Completing a community impact statement (CIS) for liquor licence applications
Certain Queensland liquor licence applications require a community impact statement (CIS), explaining how the licensed premises will minimise its impact on the local community.
The CIS must provide a profile of the community and examine any possible health and social impacts from granting the application.
Refer to Guideline 38: Community impact statement for more information.
Who needs to complete a CIS
A CIS is required for:
- new liquor licence applications (except for community—other licences)
- applications to vary liquor licences
- permanently extending trading hours between 12midnight and 2am.
Minimum CIS requirements
A CIS must contain the following at a minimum:
- nature and type of facilities
- definition and parameters of the local community area
- positive and negative health and social impacts on the local community and potential harm to any group, including (but not limited to)
- a cost-benefit analysis
- details of any sensitive facilities within 200m of the site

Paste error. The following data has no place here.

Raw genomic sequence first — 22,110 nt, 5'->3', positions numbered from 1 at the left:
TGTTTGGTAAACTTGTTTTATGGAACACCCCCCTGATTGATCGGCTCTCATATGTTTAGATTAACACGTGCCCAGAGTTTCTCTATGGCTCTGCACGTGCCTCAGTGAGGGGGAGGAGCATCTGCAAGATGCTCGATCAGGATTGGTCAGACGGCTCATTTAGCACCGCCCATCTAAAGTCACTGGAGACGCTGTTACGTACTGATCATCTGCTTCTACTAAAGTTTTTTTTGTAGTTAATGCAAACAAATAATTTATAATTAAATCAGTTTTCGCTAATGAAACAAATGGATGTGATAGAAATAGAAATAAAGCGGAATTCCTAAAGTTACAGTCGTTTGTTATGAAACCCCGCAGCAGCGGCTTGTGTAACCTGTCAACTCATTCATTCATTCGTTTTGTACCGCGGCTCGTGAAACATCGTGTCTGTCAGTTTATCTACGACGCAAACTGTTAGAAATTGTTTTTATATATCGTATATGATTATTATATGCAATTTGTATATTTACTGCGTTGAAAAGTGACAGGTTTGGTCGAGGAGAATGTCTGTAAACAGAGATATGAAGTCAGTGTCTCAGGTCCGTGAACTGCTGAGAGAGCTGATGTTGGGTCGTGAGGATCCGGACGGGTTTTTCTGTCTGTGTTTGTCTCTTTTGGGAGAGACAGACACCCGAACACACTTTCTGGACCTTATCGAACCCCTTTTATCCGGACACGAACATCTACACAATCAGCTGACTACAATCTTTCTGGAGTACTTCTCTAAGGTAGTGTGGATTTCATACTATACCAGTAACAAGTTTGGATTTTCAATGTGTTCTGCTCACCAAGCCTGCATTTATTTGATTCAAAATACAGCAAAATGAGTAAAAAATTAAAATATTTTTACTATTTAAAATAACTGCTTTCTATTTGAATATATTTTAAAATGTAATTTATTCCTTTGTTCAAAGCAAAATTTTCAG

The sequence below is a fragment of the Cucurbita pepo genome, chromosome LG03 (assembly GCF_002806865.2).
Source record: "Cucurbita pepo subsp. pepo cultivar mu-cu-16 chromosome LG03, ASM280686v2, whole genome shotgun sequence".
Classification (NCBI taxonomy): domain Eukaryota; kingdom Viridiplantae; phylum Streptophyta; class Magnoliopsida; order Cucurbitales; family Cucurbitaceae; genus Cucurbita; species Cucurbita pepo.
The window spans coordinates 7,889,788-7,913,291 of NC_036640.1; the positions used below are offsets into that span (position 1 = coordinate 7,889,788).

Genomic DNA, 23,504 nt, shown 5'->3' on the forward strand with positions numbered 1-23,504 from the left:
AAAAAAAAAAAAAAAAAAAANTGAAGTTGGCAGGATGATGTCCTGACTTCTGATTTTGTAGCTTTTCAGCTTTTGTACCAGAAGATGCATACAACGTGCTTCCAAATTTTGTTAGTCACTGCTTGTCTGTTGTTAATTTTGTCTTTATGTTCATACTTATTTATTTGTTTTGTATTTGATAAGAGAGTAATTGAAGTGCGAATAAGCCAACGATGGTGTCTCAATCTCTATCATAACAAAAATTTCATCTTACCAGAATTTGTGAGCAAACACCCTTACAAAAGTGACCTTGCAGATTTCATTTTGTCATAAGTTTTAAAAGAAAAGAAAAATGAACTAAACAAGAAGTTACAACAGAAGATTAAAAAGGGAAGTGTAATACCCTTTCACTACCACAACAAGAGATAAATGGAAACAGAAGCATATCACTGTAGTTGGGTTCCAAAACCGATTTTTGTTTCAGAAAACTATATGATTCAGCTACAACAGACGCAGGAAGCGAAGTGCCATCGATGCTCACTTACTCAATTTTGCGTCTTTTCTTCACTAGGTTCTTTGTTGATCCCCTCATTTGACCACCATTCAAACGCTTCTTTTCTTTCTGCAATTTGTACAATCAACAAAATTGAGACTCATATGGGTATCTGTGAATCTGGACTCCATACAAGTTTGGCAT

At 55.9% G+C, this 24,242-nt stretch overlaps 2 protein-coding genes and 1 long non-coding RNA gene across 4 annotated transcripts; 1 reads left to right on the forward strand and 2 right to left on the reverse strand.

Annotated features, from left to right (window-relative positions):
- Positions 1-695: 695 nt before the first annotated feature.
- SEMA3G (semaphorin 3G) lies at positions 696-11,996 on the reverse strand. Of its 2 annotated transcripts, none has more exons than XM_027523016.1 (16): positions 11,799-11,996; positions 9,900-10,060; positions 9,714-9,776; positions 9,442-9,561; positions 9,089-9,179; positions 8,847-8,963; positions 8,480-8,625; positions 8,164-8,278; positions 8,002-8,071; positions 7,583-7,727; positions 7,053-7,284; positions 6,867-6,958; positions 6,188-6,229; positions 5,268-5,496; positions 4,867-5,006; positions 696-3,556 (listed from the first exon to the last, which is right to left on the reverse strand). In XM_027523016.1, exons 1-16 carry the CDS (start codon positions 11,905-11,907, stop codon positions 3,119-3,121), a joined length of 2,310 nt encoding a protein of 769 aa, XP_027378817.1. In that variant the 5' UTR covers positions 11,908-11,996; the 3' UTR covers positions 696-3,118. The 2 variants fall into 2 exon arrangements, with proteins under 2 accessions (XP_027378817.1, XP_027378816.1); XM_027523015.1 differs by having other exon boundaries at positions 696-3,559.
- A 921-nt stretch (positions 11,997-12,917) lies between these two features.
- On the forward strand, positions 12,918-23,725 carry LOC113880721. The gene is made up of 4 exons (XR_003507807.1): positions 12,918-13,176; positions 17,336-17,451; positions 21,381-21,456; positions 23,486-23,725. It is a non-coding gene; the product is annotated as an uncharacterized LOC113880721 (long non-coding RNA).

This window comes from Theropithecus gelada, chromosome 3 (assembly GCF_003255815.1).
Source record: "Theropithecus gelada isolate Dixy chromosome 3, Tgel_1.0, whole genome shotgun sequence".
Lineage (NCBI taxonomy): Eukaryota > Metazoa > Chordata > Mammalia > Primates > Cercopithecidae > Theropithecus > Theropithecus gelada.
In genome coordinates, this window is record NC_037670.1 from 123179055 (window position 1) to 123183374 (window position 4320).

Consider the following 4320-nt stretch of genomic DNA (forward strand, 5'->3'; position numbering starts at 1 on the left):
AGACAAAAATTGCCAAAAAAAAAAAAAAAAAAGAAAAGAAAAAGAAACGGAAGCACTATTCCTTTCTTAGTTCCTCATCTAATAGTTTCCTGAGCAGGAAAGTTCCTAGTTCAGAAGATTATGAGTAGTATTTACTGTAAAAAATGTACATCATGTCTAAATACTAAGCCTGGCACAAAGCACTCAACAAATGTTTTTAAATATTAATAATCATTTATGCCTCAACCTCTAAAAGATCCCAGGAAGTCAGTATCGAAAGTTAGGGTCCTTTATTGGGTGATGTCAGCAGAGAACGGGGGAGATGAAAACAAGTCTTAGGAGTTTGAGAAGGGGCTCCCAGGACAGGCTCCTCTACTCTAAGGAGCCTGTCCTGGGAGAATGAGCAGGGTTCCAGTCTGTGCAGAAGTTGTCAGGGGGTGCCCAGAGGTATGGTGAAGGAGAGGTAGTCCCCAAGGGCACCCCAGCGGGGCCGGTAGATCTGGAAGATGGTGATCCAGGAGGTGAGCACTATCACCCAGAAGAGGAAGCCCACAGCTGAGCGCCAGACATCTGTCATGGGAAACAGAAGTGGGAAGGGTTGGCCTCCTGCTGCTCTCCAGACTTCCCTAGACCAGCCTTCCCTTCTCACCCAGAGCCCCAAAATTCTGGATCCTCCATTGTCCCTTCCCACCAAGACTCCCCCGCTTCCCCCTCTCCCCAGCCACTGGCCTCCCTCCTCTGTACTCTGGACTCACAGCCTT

- noise impact or change to the amenity of the local area
- cultural, recreational, employment or tourism benefits
- safety issues—for example, public disorder, vandalism, public drunkenness
- impact on, or change to, the character or identity of the local community
- harm mitigation measures
- evidence that approval won't cause harm from having too many venues in 1 area.
Additional CIS requirements
Additional information is required for the following liquor licence applications:
- commercial hotel licence
- nightclub licence
- commercial special facility
- applications to extend trading hours after 2am.
The additional requirements to include are:
- a record of consultation with residents and businesses within 200m of the site
- a survey of the broader local community area
- evidence of consultation with a minimum of 8 key community advisers.
When a CIS isn't required
You can ask the Commissioner for Liquor and Gaming to waive the need for a CIS if your:
- application doesn't involve a significant change to the premise's operations
- premise is in a remote location
- CIS's purpose was achieved another way
- application involves other special circumstances.
Restaurants or cafés applying for a commercial—other liquor licence may not need a CIS if the premise:
- is located in a commercial complex
- doesn't trade between midnight and 1am
- doesn't have amplified entertainment
- won't adversely affect the surrounding community.
Submit your waiver request in writing with your liquor licence application.